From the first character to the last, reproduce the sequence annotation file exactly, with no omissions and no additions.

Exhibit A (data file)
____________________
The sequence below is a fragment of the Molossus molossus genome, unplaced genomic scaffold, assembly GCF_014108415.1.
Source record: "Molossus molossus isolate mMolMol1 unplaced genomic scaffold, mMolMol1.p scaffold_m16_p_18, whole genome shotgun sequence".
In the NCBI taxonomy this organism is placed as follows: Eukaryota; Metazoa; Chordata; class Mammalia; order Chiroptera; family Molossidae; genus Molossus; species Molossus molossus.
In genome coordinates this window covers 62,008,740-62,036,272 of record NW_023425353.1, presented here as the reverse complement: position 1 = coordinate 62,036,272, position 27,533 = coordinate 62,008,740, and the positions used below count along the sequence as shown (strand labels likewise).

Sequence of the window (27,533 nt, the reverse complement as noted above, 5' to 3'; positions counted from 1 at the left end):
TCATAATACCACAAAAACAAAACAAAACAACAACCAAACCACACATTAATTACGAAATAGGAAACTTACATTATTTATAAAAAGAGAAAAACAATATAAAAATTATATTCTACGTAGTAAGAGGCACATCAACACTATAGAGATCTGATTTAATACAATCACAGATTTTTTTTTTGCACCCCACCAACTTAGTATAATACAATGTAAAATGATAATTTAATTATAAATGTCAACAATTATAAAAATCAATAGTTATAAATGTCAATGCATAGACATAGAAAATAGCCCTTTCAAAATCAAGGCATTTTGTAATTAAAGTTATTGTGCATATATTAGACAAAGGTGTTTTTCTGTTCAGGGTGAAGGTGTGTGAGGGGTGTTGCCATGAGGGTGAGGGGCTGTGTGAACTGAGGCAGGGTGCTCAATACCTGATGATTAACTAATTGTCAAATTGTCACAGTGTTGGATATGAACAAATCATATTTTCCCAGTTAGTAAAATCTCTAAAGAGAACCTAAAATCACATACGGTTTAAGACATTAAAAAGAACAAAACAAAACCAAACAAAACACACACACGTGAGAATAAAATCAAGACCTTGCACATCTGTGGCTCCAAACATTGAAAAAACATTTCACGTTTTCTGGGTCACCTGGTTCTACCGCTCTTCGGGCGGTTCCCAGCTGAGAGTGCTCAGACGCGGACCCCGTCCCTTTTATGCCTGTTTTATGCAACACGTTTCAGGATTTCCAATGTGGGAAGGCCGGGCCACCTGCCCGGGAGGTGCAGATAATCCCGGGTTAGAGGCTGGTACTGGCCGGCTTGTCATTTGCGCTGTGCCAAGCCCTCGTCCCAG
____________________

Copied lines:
The sequence below is a fragment of the Molossus molossus genome, unplaced genomic scaffold, assembly GCF_014108415.1.
Source record: "Molossus molossus isolate mMolMol1 unplaced genomic scaffold, mMolMol1.p scaffold_m16_p_18, whole genome shotgun sequence".
In the NCBI taxonomy this organism is placed as follows: Eukaryota; Metazoa; Chordata; class Mammalia; order Chiroptera; family Molossidae; genus Molossus; species Molossus molossus.
In genome coordinates this window covers 62,008,740-62,036,272 of record NW_023425353.1, presented here as the reverse complement: position 1 = coordinate 62,036,272, position 27,533 = coordinate 62,008,740, and the positions used below count along the sequence as shown (strand labels likewise).

Sequence of the window (27,533 nt, the reverse complement as noted above, 5' to 3'; positions counted from 1 at the left end):
TCATAATACCACAAAAACAAAACAAAACAACAACCAAACCACACATTAATTACGAAATAGGAAACTTACATTATTTATAAAAAGAGAAAAACAATATAAAAATTATATTCTACGTAGTAAGAGGCACATCAACACTATAGAGATCTGATTTAATACAATCACAGATTTTTTTTTTGCACCCCACCAACTTAGTATAATACAATGTAAAATGATAATTTAATTATAAATGTCAACAATTATAAAAATCAATAGTTATAAATGTCAATGCATAGACATAGAAAATAGCCCTTTCAAAATCAAGGCATTTTGTAATTAAAGTTATTGTGCATATATTAGACAAAGGTGTTTTTCTGTTCAGGGTGAAGGTGTGTGAGGGGTGTTGCCATGAGGGTGAGGGGCTGTGTGAACTGAGGCAGGGTGCTCAATACCTGATGATTAACTAATTGTCAAATTGTCACAGTGTTGGATATGAACAAATCATATTTTCCCAGTTAGTAAAATCTCTAAAGAGAACCTAAAATCACATACGGTTTAAGACATTAAAAAGAACAAAACAAAACCAAACAAAACACACACACGTGAGAATAAAATCAAGACCTTGCACATCTGTGGCTCCAAACATTGAAAAAACATTTCACGTTTTCTGGGTCACCTGGTTCTACCGCTCTTCGGGCGGTTCCCAGCTGAGAGTGCTCAGACGCGGACCCCGTCCCTTTTATGCCTGTTTTATGCAACACGTTTCAGGATTTCCAATGTGGGAAGGCCGGGCCACCTGCCCGGGAGGTGCAGATAATCCCGGGTTAGAGGCTGGTACTGGCCGGCTTGTCATTTGCGCTGTGCCAAGCCCTCGTCCCAG